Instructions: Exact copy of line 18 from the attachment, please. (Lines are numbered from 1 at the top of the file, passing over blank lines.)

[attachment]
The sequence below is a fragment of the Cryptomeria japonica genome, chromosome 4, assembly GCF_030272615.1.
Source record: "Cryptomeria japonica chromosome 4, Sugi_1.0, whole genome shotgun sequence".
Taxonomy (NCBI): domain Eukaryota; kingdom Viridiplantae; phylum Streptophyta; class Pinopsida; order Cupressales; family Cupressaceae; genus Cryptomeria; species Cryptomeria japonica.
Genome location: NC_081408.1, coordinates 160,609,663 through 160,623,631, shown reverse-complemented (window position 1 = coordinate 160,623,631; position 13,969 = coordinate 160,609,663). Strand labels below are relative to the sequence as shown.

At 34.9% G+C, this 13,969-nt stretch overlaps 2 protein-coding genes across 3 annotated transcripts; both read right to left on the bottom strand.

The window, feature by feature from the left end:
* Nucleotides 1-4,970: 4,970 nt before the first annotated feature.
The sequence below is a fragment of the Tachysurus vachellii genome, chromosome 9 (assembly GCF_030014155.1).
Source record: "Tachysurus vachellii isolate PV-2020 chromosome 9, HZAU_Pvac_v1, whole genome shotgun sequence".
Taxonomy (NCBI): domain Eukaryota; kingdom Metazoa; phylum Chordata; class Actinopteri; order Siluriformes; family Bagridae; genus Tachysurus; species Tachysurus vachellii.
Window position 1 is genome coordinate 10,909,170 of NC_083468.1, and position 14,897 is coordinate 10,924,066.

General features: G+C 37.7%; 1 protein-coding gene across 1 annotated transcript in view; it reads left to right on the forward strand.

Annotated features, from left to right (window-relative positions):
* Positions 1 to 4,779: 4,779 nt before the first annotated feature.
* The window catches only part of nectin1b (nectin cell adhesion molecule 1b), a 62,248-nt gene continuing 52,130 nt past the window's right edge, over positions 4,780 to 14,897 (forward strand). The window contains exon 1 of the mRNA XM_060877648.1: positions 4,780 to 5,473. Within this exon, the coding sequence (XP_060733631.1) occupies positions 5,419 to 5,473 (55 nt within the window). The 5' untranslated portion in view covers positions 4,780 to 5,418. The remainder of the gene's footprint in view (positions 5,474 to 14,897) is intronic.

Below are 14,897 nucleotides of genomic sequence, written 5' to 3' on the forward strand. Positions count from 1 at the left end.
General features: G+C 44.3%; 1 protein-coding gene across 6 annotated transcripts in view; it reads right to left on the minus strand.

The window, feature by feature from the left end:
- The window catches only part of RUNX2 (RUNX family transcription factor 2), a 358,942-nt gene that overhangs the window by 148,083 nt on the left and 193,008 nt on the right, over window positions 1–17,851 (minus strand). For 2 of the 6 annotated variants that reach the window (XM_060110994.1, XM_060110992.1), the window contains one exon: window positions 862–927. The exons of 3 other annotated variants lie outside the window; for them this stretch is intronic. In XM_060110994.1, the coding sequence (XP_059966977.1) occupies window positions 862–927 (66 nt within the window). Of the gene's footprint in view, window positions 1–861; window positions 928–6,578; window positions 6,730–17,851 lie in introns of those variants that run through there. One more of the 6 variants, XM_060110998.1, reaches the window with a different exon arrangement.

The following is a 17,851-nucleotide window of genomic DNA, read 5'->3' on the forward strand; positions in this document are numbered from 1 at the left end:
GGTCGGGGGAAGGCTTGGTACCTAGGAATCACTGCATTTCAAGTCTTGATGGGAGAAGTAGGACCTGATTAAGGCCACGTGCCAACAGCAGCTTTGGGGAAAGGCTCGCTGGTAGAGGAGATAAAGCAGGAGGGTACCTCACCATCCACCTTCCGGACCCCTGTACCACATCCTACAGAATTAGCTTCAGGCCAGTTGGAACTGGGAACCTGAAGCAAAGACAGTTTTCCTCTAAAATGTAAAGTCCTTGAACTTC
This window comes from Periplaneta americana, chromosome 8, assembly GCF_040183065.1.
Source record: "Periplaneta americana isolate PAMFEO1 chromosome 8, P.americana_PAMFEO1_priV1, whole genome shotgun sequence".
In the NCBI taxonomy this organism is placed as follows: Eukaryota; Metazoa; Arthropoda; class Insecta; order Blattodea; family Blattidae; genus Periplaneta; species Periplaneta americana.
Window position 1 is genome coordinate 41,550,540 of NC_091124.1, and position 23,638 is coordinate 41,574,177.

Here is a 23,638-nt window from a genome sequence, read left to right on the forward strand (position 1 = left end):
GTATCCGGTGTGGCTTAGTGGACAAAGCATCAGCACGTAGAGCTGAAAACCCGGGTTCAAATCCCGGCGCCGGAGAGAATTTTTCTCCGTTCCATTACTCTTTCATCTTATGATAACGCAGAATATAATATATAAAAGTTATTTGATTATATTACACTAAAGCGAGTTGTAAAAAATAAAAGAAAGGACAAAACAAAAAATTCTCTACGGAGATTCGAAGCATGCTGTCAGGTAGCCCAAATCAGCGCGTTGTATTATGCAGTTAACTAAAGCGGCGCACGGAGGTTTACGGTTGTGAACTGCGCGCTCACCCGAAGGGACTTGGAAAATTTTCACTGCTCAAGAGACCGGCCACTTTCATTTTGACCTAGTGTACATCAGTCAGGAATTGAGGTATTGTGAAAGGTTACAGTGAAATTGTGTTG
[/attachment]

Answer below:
The window, feature by feature from the left end: